Not only is GATA3 essential for Th2 cell differentiation, but it is also important for suppressing alternative lineage fate. Our RNA-seq data show that Bcl11b and GATA3 inhibit Th1-specific gene expression in Th2 cells. Interestingly, among the 31 Th1-specific genes that are negatively regulated by GATA3, 10 are also negatively regulated by Bcl11b. Therefore, the GATA3/Bcl11b complex is involved in repressing Th1 cell differentiation. Although it is possible that GATA3 interacts with another transcription repressor to inhibit the remaining 21 Th1 genes, GATA3 may directly suppress the expression of these genes by interfering with the functions of T-bet and/or Runx3 through protein–protein interaction.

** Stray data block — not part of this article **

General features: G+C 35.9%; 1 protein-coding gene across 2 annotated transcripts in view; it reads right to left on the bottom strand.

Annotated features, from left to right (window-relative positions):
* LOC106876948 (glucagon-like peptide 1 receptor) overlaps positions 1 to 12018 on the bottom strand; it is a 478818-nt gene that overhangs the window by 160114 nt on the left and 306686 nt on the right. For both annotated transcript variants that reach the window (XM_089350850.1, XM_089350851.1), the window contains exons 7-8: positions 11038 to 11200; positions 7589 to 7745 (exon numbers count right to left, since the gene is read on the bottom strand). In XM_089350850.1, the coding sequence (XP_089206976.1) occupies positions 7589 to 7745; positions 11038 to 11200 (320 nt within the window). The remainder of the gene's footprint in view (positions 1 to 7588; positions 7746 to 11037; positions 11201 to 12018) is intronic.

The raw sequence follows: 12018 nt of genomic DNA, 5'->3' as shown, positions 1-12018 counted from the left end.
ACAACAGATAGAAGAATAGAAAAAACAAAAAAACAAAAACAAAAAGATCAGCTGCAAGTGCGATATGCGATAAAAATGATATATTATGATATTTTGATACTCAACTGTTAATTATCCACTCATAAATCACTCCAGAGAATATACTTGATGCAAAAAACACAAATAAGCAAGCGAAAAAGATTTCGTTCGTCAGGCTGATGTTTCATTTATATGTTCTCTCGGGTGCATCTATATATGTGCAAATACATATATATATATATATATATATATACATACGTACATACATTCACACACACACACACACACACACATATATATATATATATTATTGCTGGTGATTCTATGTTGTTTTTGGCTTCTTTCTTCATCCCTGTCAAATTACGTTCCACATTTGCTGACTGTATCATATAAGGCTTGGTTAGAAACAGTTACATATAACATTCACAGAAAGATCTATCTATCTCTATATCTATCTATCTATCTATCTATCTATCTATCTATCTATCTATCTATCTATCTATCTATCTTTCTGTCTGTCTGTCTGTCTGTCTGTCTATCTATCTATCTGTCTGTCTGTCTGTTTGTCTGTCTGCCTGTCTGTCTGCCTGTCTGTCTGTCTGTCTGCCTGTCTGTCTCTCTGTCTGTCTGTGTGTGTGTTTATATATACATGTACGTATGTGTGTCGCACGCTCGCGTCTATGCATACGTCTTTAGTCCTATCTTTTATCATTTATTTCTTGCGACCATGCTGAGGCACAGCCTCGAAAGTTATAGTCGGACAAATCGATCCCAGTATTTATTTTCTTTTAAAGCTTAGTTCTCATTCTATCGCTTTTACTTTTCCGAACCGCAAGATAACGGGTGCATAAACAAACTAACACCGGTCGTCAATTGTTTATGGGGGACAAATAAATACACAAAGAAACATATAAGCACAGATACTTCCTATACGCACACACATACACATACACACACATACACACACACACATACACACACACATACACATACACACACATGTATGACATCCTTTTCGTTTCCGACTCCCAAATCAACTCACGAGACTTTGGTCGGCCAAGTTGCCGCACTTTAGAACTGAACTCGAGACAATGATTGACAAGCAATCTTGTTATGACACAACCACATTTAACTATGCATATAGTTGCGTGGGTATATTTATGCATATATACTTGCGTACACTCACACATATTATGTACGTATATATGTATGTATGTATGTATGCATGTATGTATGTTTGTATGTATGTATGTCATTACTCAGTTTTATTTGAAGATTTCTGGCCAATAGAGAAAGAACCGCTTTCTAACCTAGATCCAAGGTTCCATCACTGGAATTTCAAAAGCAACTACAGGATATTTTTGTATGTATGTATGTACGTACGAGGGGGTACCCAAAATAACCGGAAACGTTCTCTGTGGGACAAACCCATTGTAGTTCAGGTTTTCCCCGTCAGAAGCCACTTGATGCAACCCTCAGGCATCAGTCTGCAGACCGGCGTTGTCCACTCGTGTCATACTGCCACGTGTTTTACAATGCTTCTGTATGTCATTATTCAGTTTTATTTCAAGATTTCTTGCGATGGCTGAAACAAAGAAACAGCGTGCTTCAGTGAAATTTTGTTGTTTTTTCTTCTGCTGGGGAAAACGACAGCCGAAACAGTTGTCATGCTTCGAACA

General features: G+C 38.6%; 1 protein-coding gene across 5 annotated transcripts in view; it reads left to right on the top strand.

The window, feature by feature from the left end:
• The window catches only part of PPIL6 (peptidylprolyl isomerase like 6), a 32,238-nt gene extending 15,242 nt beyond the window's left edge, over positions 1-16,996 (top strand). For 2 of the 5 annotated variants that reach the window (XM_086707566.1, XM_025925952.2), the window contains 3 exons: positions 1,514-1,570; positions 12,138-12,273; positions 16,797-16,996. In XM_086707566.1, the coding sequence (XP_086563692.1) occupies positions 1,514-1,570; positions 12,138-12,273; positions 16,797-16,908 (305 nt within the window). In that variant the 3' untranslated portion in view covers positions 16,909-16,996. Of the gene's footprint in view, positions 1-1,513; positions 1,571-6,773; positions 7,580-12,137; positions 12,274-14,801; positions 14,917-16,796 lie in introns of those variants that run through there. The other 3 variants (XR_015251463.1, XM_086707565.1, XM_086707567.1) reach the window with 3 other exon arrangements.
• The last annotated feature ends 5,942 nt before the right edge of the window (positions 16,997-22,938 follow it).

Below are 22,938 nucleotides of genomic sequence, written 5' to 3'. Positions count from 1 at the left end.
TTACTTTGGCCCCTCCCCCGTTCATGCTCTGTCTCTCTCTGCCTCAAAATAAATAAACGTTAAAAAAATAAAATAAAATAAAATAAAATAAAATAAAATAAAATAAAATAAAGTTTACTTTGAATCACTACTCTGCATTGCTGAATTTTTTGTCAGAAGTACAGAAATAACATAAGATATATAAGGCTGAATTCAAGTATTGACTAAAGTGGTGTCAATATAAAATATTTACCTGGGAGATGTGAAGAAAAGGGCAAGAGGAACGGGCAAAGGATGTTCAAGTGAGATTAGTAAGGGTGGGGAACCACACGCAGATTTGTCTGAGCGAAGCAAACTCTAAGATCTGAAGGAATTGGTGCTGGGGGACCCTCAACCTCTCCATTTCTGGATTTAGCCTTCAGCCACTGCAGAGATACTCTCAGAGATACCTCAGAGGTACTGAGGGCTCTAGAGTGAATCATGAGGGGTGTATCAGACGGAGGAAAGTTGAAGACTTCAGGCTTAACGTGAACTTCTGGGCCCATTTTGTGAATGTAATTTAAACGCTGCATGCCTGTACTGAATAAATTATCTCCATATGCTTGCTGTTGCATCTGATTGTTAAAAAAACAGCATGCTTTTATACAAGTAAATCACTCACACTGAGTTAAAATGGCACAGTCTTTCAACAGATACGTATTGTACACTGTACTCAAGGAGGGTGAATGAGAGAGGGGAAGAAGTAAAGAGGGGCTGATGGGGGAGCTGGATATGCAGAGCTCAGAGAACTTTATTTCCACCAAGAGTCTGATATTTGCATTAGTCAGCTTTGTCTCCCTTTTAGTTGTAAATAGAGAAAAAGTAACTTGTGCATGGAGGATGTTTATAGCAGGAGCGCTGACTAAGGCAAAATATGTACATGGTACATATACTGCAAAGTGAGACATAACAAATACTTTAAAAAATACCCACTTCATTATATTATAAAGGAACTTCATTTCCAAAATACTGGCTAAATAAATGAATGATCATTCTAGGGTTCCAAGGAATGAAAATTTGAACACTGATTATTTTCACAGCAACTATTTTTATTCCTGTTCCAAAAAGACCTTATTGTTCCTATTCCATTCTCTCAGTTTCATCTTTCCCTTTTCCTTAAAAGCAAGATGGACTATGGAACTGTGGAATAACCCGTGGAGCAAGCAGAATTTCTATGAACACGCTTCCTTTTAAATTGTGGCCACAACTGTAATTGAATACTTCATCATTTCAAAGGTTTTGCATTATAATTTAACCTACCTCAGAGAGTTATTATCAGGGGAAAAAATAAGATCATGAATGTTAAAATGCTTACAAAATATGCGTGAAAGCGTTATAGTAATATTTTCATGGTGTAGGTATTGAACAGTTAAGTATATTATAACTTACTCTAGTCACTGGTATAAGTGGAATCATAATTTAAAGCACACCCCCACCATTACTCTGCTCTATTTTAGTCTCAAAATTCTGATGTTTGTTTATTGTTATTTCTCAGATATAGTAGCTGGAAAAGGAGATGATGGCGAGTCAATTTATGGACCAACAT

GATA3 is essential for ILC2 development and maintenance (Hoyler et al., 2012; Mjösberg et al., 2012; Yagi et al., 2014). Interestingly, recent studies show that Bcl11b is also involved in ILC2 development and mature ILC2 maintenance (Califano et al., 2015; Walker et al., 2015; Yu et al., 2015; Zhong and Zhu, 2015). Califano et al. (2015) show that Gata3 mRNA is down-regulated in TMX-induced Bcl11b-deficient ILC2s; deletion of Bcl11b from mature ILC2s results in aberrant lineage switching to ILC3-like cells. However, Yu et al. (2015) showed that Gata3 mRNA is up-regulated in bone marrow–derived Bcl11b-deficient ILC2s in vitro, consistent with our observation in Th2 cells and an earlier study in thymocytes (Li et al., 2010a). It is possible that the regulatory relationship between Bcl11b and GATA3 is dependent on cell context and/or developmental stage. Therefore, whether Bcl11b regulates GATA3 expression and/or functions in ILC2s requires further investigation. Future mapping of the binding pattern of Bcl11b and GATA3 in different stages of ILC2s through ChIP-seq, in comparison to their binding patterns in Th2 cells, may yield new insights.